Lawrence Huckleby had dreamed of souping up a 1978 Malibu, using high-performance engine parts he had gathered.
But it's Christmastime. The 37-year-old husband and father had a better use for the parts — selling them to pay bills and buy presents for his five children, ages 4 to 12.
The family lives off his disability income. He has a muscle disease and kidney failure. His 7-year-old son has cerebral palsy. His wife is a full-time nursing student.
"The kids wouldn't have had a Christmas if I didn't sell my parts," he said.
It looked like his plan would work. But Huckleby got scammed. He realized it minutes too late.
As a result, he and his family lost at least $1,100.
It began with him offering the parts for sale on Craigslist.
A man called about the engine parts and asked to meet Huckleby this past Monday in the parking lot at the O'Reilly Auto Parts store near 13th and Oliver.
The man said he had to go by a bank first.
The transaction took place around 5:45 p.m. outside the store. The man backed a car into a spot, and the parts were loaded into the back seat, so Huckleby never saw the license plate. It was a silver Dodge Stratus, around a 2000 model. The man said the car was his girlfriend's and that he was installing the parts on a Chevy Monza.
The man was white, 5-foot-10, about 210 pounds with sandy-blond hair. He had a scraggly beard and wore a large, dark green camouflage coat.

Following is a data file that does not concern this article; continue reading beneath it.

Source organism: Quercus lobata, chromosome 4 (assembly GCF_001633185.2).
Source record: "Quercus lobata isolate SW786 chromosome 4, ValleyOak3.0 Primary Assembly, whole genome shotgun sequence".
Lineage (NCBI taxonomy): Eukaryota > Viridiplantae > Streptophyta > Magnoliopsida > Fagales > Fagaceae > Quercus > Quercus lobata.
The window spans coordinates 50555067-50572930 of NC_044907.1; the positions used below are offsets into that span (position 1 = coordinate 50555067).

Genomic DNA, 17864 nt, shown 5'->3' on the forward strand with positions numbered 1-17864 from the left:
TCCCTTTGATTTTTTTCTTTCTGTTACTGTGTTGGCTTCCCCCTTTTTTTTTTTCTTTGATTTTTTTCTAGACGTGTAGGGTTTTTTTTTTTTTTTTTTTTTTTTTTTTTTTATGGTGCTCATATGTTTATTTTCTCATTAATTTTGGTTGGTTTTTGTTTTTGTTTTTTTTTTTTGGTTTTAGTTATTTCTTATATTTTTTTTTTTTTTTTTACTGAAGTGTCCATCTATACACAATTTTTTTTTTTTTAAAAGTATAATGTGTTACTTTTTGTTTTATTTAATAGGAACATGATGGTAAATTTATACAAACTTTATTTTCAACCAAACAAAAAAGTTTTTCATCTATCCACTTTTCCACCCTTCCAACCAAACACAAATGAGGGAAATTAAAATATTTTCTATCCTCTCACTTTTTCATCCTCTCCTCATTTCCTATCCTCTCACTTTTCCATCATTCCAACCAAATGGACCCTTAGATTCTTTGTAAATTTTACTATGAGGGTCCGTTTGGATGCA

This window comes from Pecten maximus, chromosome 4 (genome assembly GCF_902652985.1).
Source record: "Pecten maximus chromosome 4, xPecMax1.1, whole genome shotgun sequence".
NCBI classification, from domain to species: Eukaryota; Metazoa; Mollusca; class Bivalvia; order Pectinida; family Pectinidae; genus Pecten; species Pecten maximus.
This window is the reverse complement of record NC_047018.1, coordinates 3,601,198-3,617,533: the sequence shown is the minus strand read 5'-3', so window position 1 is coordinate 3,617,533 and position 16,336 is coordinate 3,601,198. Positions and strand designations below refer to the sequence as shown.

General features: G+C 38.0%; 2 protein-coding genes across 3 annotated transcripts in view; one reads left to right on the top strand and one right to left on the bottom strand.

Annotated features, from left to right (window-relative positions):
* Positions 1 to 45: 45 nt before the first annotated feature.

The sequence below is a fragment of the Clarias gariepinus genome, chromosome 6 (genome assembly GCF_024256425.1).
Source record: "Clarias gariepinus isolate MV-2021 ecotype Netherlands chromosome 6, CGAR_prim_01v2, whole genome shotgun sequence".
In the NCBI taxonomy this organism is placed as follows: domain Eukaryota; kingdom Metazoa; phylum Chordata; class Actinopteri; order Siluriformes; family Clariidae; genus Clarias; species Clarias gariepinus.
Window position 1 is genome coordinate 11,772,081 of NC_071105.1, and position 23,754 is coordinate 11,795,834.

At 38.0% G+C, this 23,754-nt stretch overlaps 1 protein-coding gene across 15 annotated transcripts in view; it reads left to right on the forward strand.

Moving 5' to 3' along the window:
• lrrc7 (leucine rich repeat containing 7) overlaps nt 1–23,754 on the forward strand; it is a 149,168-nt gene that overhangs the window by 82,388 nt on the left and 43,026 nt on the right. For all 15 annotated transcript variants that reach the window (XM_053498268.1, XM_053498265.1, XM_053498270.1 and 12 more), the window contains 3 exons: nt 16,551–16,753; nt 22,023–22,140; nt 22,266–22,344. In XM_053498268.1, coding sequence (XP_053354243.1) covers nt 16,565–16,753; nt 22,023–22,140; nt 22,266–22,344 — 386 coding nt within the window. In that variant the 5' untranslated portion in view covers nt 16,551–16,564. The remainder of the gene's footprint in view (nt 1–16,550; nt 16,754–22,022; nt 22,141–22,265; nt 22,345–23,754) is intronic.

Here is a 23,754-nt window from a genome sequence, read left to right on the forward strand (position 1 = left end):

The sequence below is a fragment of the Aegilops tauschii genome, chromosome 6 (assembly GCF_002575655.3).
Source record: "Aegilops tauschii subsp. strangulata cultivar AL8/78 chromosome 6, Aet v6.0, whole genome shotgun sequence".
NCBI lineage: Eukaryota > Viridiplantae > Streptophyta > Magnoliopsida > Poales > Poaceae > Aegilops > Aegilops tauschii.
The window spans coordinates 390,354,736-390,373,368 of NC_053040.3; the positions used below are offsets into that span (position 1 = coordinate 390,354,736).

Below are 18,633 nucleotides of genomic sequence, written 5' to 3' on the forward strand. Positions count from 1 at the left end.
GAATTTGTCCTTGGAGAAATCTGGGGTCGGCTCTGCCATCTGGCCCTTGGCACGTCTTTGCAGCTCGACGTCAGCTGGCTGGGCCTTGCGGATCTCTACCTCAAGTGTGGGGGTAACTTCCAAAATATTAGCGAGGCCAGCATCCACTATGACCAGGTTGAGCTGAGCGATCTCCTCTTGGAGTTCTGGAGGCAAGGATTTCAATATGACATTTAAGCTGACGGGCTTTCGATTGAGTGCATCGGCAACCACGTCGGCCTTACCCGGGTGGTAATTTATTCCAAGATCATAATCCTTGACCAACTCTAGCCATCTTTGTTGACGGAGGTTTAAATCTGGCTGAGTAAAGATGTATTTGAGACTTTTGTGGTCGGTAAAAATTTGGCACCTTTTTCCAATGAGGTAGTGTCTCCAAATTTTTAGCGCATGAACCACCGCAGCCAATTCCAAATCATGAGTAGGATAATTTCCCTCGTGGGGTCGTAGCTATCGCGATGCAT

They had agreed on a price of $1,100. In front of Huckleby, the man counted out the cash and put the bills back into an envelope.
To Huckleby, the bills looked "really real."
The man acted as if he was in a hurry.
Minutes later, when Huckleby took the bills out at his home, they didn't feel like real money. Too thick. Didn't fold right.
They were fake.
The realization stunned him.
"Man, I was sad," he said.
"This is Christmas for my kids.
"I actually felt like crying. I ain't going to lie."
That evening, he sat his kids down and told them "why they won't have a Christmas."
Their eyes swelled with sadness. They slumped.
"As a man," he said, "I felt like I let down my family."
He reported the scam to police and turned over the counterfeit bills. An officer told him they were high-quality fakes.
Police say the use of counterfeit bills has been rising. With an investigation continuing into the scam, police Lt. Clark Wiemeyer said he couldn't comment on the case.
But Wiemeyer gave this advice: Any time you receive cash from someone, "Check that money right away."
On a recent afternoon, as Huckleby sat in his living room, he motioned toward the family's Christmas tree.
The artificial tree is tall and nicely decorated. Only two wrapped packages sat beneath it.
"Look," he said.